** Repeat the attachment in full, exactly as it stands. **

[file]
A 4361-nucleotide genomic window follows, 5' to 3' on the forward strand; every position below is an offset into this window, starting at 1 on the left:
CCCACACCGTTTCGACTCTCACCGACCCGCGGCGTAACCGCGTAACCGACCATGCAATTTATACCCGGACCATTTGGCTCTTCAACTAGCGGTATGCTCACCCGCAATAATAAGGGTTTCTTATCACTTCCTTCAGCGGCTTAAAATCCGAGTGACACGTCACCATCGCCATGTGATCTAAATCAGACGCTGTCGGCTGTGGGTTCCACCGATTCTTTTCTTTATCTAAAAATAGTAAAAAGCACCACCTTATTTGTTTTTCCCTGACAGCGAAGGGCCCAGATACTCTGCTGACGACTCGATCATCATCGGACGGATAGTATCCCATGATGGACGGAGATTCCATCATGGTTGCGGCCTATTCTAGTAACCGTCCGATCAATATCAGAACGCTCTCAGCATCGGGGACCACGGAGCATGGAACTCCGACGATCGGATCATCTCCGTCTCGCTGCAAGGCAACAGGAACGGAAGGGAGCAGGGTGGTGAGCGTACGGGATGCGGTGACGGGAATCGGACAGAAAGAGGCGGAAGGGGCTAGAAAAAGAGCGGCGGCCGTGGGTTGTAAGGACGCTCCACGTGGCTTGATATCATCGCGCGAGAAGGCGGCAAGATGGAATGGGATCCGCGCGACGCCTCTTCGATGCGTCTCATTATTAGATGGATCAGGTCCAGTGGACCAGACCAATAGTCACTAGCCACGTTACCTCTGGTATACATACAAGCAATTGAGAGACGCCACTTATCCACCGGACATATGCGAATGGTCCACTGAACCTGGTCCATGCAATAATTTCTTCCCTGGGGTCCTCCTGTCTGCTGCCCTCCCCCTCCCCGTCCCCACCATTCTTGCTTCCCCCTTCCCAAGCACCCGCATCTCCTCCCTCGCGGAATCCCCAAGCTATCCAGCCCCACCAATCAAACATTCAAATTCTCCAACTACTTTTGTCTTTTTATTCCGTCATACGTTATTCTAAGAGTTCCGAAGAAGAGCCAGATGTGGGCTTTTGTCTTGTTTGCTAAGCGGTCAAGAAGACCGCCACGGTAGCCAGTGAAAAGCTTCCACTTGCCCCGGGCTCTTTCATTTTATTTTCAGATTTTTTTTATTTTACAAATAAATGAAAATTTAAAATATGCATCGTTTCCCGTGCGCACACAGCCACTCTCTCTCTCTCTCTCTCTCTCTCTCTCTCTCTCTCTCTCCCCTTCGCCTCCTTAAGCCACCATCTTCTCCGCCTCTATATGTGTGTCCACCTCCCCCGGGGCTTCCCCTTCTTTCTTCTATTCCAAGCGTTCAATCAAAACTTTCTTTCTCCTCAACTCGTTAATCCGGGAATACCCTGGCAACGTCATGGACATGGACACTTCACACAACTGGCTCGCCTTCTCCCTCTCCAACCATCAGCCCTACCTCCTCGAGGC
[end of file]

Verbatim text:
A 4361-nucleotide genomic window follows, 5' to 3' on the forward strand; every position below is an offset into this window, starting at 1 on the left:
CCCACACCGTTTCGACTCTCACCGACCCGCGGCGTAACCGCGTAACCGACCATGCAATTTATACCCGGACCATTTGGCTCTTCAACTAGCGGTATGCTCACCCGCAATAATAAGGGTTTCTTATCACTTCCTTCAGCGGCTTAAAATCCGAGTGACACGTCACCATCGCCATGTGATCTAAATCAGACGCTGTCGGCTGTGGGTTCCACCGATTCTTTTCTTTATCTAAAAATAGTAAAAAGCACCACCTTATTTGTTTTTCCCTGACAGCGAAGGGCCCAGATACTCTGCTGACGACTCGATCATCATCGGACGGATAGTATCCCATGATGGACGGAGATTCCATCATGGTTGCGGCCTATTCTAGTAACCGTCCGATCAATATCAGAACGCTCTCAGCATCGGGGACCACGGAGCATGGAACTCCGACGATCGGATCATCTCCGTCTCGCTGCAAGGCAACAGGAACGGAAGGGAGCAGGGTGGTGAGCGTACGGGATGCGGTGACGGGAATCGGACAGAAAGAGGCGGAAGGGGCTAGAAAAAGAGCGGCGGCCGTGGGTTGTAAGGACGCTCCACGTGGCTTGATATCATCGCGCGAGAAGGCGGCAAGATGGAATGGGATCCGCGCGACGCCTCTTCGATGCGTCTCATTATTAGATGGATCAGGTCCAGTGGACCAGACCAATAGTCACTAGCCACGTTACCTCTGGTATACATACAAGCAATTGAGAGACGCCACTTATCCACCGGACATATGCGAATGGTCCACTGAACCTGGTCCATGCAATAATTTCTTCCCTGGGGTCCTCCTGTCTGCTGCCCTCCCCCTCCCCGTCCCCACCATTCTTGCTTCCCCCTTCCCAAGCACCCGCATCTCCTCCCTCGCGGAATCCCCAAGCTATCCAGCCCCACCAATCAAACATTCAAATTCTCCAACTACTTTTGTCTTTTTATTCCGTCATACGTTATTCTAAGAGTTCCGAAGAAGAGCCAGATGTGGGCTTTTGTCTTGTTTGCTAAGCGGTCAAGAAGACCGCCACGGTAGCCAGTGAAAAGCTTCCACTTGCCCCGGGCTCTTTCATTTTATTTTCAGATTTTTTTTATTTTACAAATAAATGAAAATTTAAAATATGCATCGTTTCCCGTGCGCACACAGCCACTCTCTCTCTCTCTCTCTCTCTCTCTCTCTCTCTCTCTCTCCCCTTCGCCTCCTTAAGCCACCATCTTCTCCGCCTCTATATGTGTGTCCACCTCCCCCGGGGCTTCCCCTTCTTTCTTCTATTCCAAGCGTTCAATCAAAACTTTCTTTCTCCTCAACTCGTTAATCCGGGAATACCCTGGCAACGTCATGGACATGGACACTTCACACAACTGGCTCGCCTTCTCCCTCTCCAACCATCAGCCCTACCTCCTCGAGGC